Last week I spent a few days on the Gold Coast and I wrote about their great new light rail system. While I was there I was also struck by a few other observations – in particular cycling. It started on the way from the airport when I noticed multiple large groups of teenagers all getting around on bikes – many of which were sit-up city bikes rather than BMX or mountain bikes. As this is something you don’t see too much here, it immediately stood out.
I thought that perhaps initially it was just a one off, but the more I looked around the place the more saw people of all ages, genders and body sizes riding bikes. Further, on many of the street corners I noticed a lot of small bike racks, and they most often had a handful of bikes locked up to them. To be clear, in no way am I talking about anything close to Dutch or Danish levels of cycling but it was a difference from Auckland. Note: I stuck to the beach corridor so things might be quite different in the suburbs.
As someone who advocates to make Auckland more bike friendly, this intrigued me as to what caused this – especially given Australia is the only other country in the world¹ with a law requiring people on bikes wear helmets.
Now of course the Gold Coast has a couple of things going for it right off the bat, it’s flat and warm which, while not the sole determinant of bike use, certainly don’t hurt. But from the experience we’ve seen in other cities that’s not enough to drive bike use, infrastructure is.
Next I thought I’d look to see what level of bike infrastructure exists, assuming there must be some sort of bike network. So I searched and I searched and to my surprise struggled to find anything. The closest thing to any bike infrastructure was the wide walkway and separate shared path alongside some of the beach at Surfers Paradise – but that’s only about 750m in length.
Next to the beach walkway the road had these markings. I guess you could call them sharrows but there wasn’t much space for cycling, and I’m not sure why you use it given the walkway above is right next to it.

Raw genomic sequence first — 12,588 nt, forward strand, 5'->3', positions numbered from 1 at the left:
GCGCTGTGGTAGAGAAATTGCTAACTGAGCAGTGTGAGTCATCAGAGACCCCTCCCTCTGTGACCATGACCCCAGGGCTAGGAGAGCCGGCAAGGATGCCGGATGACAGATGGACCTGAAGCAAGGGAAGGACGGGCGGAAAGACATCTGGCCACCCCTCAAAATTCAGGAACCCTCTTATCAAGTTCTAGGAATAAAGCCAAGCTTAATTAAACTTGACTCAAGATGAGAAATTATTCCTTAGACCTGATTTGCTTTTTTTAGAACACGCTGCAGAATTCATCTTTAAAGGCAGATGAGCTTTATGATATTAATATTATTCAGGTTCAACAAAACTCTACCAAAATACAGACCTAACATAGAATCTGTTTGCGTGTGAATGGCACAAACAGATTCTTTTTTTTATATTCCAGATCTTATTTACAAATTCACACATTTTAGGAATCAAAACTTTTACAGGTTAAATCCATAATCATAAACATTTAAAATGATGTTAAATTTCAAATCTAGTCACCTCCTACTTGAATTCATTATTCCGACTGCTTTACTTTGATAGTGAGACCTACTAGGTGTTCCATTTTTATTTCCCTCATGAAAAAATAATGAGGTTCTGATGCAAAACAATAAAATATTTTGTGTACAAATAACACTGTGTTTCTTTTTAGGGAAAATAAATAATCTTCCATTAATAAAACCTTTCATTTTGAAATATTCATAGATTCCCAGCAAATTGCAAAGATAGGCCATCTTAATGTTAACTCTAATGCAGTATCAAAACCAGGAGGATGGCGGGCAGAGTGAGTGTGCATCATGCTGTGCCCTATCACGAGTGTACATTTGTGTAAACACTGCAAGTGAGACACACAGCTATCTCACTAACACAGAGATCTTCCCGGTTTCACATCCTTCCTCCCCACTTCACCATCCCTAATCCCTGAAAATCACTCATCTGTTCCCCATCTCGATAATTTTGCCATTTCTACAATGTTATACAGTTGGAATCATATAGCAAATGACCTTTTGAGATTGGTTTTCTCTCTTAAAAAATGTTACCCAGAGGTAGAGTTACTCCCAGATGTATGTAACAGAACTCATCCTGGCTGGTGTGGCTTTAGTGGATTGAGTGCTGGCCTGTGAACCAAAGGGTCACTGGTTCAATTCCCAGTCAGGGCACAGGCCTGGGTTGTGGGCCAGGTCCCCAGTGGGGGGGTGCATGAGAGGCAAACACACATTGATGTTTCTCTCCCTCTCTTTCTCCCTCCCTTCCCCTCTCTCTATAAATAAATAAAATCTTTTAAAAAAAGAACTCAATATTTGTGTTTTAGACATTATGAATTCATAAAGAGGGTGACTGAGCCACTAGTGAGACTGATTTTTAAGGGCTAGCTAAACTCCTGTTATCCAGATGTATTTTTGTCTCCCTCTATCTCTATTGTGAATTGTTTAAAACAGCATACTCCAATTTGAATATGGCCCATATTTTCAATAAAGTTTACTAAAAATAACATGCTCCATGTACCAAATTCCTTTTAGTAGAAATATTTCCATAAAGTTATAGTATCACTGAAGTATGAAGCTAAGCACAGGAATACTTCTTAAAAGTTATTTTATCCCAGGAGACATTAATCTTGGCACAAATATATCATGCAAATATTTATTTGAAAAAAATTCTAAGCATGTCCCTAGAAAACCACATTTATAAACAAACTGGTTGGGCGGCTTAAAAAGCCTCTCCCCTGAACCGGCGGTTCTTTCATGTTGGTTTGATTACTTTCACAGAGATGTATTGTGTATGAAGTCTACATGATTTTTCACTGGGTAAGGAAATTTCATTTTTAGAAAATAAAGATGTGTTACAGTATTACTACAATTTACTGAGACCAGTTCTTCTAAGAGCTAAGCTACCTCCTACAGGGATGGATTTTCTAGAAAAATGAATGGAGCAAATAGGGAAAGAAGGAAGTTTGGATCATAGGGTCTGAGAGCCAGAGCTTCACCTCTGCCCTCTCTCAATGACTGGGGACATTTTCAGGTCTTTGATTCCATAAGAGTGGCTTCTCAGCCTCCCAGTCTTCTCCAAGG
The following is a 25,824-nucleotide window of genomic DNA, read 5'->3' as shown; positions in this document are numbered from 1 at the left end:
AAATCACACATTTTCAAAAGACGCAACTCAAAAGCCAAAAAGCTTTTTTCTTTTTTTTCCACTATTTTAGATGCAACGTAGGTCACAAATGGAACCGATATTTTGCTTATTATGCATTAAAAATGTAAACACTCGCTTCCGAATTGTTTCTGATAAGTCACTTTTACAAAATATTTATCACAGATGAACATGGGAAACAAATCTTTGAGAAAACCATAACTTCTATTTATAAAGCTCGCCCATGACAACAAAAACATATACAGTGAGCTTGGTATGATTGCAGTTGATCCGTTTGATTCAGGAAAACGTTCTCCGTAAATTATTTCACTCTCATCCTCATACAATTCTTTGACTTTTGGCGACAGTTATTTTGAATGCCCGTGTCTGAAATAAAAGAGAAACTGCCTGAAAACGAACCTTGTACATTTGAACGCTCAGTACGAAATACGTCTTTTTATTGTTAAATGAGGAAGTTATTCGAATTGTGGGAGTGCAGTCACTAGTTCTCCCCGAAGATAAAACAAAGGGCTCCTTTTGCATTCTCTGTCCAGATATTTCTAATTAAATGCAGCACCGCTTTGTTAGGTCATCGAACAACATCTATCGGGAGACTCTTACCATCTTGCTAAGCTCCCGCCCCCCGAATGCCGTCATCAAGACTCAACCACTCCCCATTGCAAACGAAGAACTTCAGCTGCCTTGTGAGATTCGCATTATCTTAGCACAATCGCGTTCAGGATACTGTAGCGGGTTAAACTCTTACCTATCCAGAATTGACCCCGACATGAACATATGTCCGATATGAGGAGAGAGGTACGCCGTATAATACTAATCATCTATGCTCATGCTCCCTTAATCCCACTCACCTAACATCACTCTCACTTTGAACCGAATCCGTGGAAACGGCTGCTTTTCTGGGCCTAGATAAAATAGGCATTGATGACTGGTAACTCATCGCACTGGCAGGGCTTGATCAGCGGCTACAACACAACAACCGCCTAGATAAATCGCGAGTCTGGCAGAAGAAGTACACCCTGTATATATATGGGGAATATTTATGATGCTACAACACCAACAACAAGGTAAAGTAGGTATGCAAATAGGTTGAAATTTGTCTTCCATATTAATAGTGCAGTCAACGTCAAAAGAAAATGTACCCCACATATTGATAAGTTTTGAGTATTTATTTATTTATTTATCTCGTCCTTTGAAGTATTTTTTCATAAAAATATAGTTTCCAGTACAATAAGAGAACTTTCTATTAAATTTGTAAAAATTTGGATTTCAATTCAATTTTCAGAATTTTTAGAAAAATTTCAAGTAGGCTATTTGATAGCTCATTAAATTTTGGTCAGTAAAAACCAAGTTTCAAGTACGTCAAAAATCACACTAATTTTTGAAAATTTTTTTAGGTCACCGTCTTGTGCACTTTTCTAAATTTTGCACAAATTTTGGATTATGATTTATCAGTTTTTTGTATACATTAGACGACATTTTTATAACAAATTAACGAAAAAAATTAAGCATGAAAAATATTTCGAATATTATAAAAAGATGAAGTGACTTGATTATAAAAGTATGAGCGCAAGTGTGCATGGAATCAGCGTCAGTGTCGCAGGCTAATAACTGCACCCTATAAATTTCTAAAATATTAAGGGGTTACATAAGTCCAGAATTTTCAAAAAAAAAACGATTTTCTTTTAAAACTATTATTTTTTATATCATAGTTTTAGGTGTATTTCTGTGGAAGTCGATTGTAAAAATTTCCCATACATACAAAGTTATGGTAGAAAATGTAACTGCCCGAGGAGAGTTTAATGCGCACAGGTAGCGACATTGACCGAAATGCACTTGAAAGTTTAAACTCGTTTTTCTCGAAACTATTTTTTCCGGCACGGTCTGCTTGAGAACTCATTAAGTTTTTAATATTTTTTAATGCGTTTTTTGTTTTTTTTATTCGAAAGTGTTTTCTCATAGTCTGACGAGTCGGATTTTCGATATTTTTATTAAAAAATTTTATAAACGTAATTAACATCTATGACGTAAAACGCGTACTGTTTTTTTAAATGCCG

The only other infrastructure I saw was very poor on road cycle lanes on the main North-South route – the Gold Coast Highway. By poor I mean a strip of very faded paint – often quite narrow and in the door zone of parked cars. The image below was one of the better locations.
If good bike infrastructure didn’t exist, what was it that was generating the bike use I was seeing. I had to think back to all of the times I’d seen people on bikes and there was one common denominator, they were all riding on the footpath. A quick google confirmed my observation with Queensland allowing people ride on the footpath – as does Tasmania, ACT and the Northern Territory.
As we know, people will ride more if they feel safe, and in the absence of bike infrastructure a footpath often provides a much safer environment than a road does. With the exception of some high pedestrian areas, allowing cycling on footpaths effectively creates an instant network. Naturally the biggest concern is the interaction between bikes and pedestrians, and just how that works in real life is hard to tell, but everyone seemed to get on OK. Unlike on a shared path where the width encourages people on bikes to ride a little faster – and get frustrated by pedestrians taking up the whole thing – a narrow footpath encourages slower speeds allowing for better interaction. Queensland also has a requirement that people on bikes give way to people on the footpath, although I’m not sure how well that is enforced or if it needs to be.
In my view allowing riding on footpaths definitely isn’t a substitute for a high quality cycle network but perhaps it’s something we should consider in the interim, at the very least just for kids to help encourage parents to let their children ride to school.
On that note, perhaps my last observation was the most powerful. From the top of a double decker bus to the airport as I was going to leave we passed a school – I happened to have a seat upstairs right at the front so had a great view and while gazing out of the window I noticed the school had a bike storage area and this is what it looked like.
My guess is there are at least 50-100 bikes parked up in this space from kids who have ridden to school. That may not be Copenhagen or Amsterdam levels but seems fairly impressive for this corner of the world, and in the context of what we’re used to seeing in Auckland where very few kids will ride.
What do you think, should people be able to ride a bike on the footpath?
¹Some specific cities/provinces/states in other countries require them but they’re not a requirement for the entire country.